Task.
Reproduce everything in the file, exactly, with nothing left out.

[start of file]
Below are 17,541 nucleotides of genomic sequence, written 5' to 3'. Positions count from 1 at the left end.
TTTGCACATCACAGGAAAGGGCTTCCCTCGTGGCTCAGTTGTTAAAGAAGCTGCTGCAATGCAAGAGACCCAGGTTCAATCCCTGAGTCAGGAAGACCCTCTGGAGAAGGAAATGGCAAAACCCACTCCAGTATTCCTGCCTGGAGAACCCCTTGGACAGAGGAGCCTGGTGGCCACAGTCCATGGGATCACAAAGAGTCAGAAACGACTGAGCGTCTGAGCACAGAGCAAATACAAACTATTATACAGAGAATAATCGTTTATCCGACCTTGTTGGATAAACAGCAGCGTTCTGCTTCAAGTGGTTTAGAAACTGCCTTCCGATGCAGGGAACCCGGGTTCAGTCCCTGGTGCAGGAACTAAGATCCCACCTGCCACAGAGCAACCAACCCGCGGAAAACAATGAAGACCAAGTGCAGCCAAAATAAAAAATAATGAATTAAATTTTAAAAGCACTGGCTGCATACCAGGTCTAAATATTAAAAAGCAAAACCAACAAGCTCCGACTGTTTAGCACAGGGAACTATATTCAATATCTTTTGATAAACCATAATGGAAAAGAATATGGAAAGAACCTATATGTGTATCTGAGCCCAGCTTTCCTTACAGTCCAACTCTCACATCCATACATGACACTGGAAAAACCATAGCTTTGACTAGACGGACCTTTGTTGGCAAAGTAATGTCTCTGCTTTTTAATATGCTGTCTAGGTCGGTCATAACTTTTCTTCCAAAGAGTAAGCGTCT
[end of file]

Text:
Below are 17,541 nucleotides of genomic sequence, written 5' to 3'. Positions count from 1 at the left end.
TTTGCACATCACAGGAAAGGGCTTCCCTCGTGGCTCAGTTGTTAAAGAAGCTGCTGCAATGCAAGAGACCCAGGTTCAATCCCTGAGTCAGGAAGACCCTCTGGAGAAGGAAATGGCAAAACCCACTCCAGTATTCCTGCCTGGAGAACCCCTTGGACAGAGGAGCCTGGTGGCCACAGTCCATGGGATCACAAAGAGTCAGAAACGACTGAGCGTCTGAGCACAGAGCAAATACAAACTATTATACAGAGAATAATCGTTTATCCGACCTTGTTGGATAAACAGCAGCGTTCTGCTTCAAGTGGTTTAGAAACTGCCTTCCGATGCAGGGAACCCGGGTTCAGTCCCTGGTGCAGGAACTAAGATCCCACCTGCCACAGAGCAACCAACCCGCGGAAAACAATGAAGACCAAGTGCAGCCAAAATAAAAAATAATGAATTAAATTTTAAAAGCACTGGCTGCATACCAGGTCTAAATATTAAAAAGCAAAACCAACAAGCTCCGACTGTTTAGCACAGGGAACTATATTCAATATCTTTTGATAAACCATAATGGAAAAGAATATGGAAAGAACCTATATGTGTATCTGAGCCCAGCTTTCCTTACAGTCCAACTCTCACATCCATACATGACACTGGAAAAACCATAGCTTTGACTAGACGGACCTTTGTTGGCAAAGTAATGTCTCTGCTTTTTAATATGCTGTCTAGGTCGGTCATAACTTTTCTTCCAAAGAGTAAGCGTCT